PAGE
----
Over the past month, there has been no shortage of news (or volatility). The paper portfolio performed quite poorly despite having more than half of the portfolio in cash (-3.49% vs +1.87% for S&P500).
September saw significant drawdowns on growth- and momentum-type investments. While the paper portfolio is composed of high quality names, there is currently meaningful correlation between the quality factor and momentum, growth, and low volatility factors.
The current environment remains unpredictable in the near-term, but all of the companies in the paper portfolio continue to benefit from strong structural drivers. These underlying structural drivers are unlikely to be derailed for any extended period of time regardless of where we are in the business cycle, and as a result, these names should remain highly attractive investments over a reasonable investment timeframe.
For October, there are few changes to the paper portfolio. Market weakness is starting to create some attractive opportunities, but having the optionality of cash in the current environment is valuable. I anticipate there may be even better buying opportunities as we head towards the end of the year. Should this assumption not pan out, the current portfolio is compounding underlying business value significantly faster than the S&P500, and hence should perform at least okay in an up-market even with a significant cash drag.
ATVI – Sentiment around Activision visibly improved during September. World of Warcraft brought renewed optimism, and this was further supported by anticipation of a mobile version of Call of Duty in conjunction with Tencent. There’s a lot of optionality in this name, and I can’t wait to see what comes next.
MTCH – Match ended the month down a very significant 15.75%. The stock is likely impacted by IAC’s announced potential spin-out of MTCH shares. Recently, the stock also came under pressure as the FTC sued the company for deceptive marketing practices. The lawsuit certainly casts a negative pall over the stock and governance/management practices at the company, but the assets likely remain sound.
ADYYF – Adyen fell 11.26%, a disappointing outcome for one of the most attractive assets in payments, in my opinion. The stock is likely a victim of its high multiple in a highly volatile market, and management certainly didn’t help by announcing a secondary offering during the month. AQR, a well-known quantitative asset manager, also appears to be short the stock. While there seems to be a number of things pressuring the stock, the underlying business continues to be robust as Adyen appears very well positioned to take share from legacy incumbent merchant acquirers.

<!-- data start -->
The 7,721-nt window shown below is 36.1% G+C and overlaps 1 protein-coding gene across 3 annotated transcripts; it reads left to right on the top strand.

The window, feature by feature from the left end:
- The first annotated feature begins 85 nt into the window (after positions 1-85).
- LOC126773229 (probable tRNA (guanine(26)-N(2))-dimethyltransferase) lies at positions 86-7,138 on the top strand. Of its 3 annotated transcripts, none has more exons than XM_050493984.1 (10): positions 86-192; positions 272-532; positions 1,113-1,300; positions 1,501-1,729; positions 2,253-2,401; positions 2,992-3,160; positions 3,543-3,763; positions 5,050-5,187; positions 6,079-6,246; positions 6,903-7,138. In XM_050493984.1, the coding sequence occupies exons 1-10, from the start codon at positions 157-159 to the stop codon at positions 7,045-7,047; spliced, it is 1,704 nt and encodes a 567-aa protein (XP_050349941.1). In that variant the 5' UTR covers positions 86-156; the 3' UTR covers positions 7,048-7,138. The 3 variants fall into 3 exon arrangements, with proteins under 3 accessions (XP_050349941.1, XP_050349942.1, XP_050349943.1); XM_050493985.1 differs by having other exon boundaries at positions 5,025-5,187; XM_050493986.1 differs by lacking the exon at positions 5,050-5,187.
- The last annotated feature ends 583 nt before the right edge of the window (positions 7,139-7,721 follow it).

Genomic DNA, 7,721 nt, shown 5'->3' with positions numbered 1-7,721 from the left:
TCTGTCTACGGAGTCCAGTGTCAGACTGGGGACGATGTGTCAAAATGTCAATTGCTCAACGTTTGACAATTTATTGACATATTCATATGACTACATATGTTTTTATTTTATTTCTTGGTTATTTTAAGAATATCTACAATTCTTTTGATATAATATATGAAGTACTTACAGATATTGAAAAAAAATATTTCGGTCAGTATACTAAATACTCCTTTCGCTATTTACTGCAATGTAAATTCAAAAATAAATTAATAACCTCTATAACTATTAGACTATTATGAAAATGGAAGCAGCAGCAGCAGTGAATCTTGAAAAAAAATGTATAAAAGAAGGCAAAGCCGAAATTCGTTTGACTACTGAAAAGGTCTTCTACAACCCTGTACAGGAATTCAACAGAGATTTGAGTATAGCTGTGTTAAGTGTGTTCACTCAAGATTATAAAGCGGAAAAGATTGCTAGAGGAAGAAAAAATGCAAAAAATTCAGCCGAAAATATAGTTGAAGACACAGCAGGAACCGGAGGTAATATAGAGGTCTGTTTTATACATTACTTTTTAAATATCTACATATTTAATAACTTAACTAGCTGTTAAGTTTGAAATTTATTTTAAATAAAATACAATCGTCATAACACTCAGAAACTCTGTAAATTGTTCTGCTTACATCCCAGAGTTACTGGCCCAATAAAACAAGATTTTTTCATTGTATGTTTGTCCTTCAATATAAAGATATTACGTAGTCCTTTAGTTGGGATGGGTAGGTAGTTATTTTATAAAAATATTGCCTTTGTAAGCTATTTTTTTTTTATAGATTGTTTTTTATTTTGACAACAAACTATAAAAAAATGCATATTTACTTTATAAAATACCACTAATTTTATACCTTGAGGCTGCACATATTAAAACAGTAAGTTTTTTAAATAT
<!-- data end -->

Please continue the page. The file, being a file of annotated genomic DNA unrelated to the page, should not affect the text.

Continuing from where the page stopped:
SHOP – Shopify fell 19.13%. Shopify is very likely a victim of the current rotation out of growth despite the company taking steps to significantly grow their future relevance and value. Recently, not only did Shopify announce plans to launch their own fulfillment service, the company acquired a robotics maker that should push it closer to the leading edge in terms of warehousing efficiency. It’s a bold plan. But that is exactly what is needed to continue to differentiate and potentially challenge Amazon.
ASML – ASML is a name that few outside of the semiconductor industry have ever heard of, but ASML is likely the most important company in leading edge semiconductor manufacturing. Apple’s A series chips and AMD’s latest 7 nanometer chips are all manufactured on TSMC’s 7 nanometer process. But the machines that make that process possible are only available from ASML. ASML is starting to get the recognition it deserves as TSMC’s 7 nanometer manufacturing ramps up. It has moved from having dominant market share to an absolute monopoly (100% share) in leading-edge semiconductor manufacturing.
SQ – While the stock was roughly flat for September, the journey was anything but. The stock fell significantly as investors digested Square’s sale of Caviar and shifting competitive landscape, but then rebounded towards the end of the month. While I have admired Square for many years, I have always been wary of their dependence on smaller merchants. What makes the company much more interesting now are the recent data points around Cash app, a digital wallet service. Cash fundamentally transforms the business from a differentiated merchant acquirer/software provider to a two-sided network. I like two-sided networks. If Square succeeds in driving growth of the two-sided network, the value would likely be multiples of what they would have likely achieved as a pure merchant acquirer. The set-up looks good. I think it makes sense to raise the weight from 3% to 4%.
MELI – Great business but headquartered in a bad place…MELI is unfortunately an Argentine headquartered company. Argentina is currently in the midst of a crisis and MELI is likely being dragged down with it. While there will likely be some fundamental impact (~20% of revs come from Argentina and approximately similar level of costs), the key drivers for the company are secular growth in e-commerce and payments across all of Latin America and Brazil, in particular, since Brazil makes up about half of the business. Late in the month, MELI was also impacted by the launch of Amazon Prime in Brazil, but Amazon still seems to be dragging their feet there…A 50bps increase in weight makes sense to me.
Disclosures: I own shares in SE, BABA, TCEHY, ATVI, and SQ at time of publication. I have no intention to trade any of the names mentioned in the next 48 hours.